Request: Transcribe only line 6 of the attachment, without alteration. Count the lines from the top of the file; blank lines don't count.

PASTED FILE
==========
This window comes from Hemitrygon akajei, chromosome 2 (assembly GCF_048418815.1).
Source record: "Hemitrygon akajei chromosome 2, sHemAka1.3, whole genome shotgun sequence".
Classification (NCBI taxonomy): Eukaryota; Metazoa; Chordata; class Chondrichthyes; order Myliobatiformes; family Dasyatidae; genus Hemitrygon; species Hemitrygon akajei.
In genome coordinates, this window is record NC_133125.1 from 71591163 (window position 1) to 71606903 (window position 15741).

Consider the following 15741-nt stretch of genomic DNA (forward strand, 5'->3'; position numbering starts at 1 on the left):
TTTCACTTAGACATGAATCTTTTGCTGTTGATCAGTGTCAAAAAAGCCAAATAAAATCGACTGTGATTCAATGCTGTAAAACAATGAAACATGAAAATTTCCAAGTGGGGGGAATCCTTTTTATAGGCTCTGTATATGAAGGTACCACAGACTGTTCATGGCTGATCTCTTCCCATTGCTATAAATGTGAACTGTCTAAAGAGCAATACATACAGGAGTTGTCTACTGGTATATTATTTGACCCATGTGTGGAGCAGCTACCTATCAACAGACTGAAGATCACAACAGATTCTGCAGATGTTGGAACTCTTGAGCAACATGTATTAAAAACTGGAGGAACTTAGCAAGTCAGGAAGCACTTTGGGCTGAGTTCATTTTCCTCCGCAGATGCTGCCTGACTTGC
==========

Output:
TTTCACTTAGACATGAATCTTTTGCTGTTGATCAGTGTCAAAAAAGCCAAATAAAATCGACTGTGATTCAATGCTGTAAAACAATGAAACATGAAAATTTCCAAGTGGGGGGAATCCTTTTTATAGGCTCTGTATATGAAGGTACCACAGACTGTTCATGGCTGATCTCTTCCCATTGCTATAAATGTGAACTGTCTAAAGAGCAATACATACAGGAGTTGTCTACTGGTATATTATTTGACCCATGTGTGGAGCAGCTACCTATCAACAGACTGAAGATCACAACAGATTCTGCAGATGTTGGAACTCTTGAGCAACATGTATTAAAAACTGGAGGAACTTAGCAAGTCAGGAAGCACTTTGGGCTGAGTTCATTTTCCTCCGCAGATGCTGCCTGACTTGC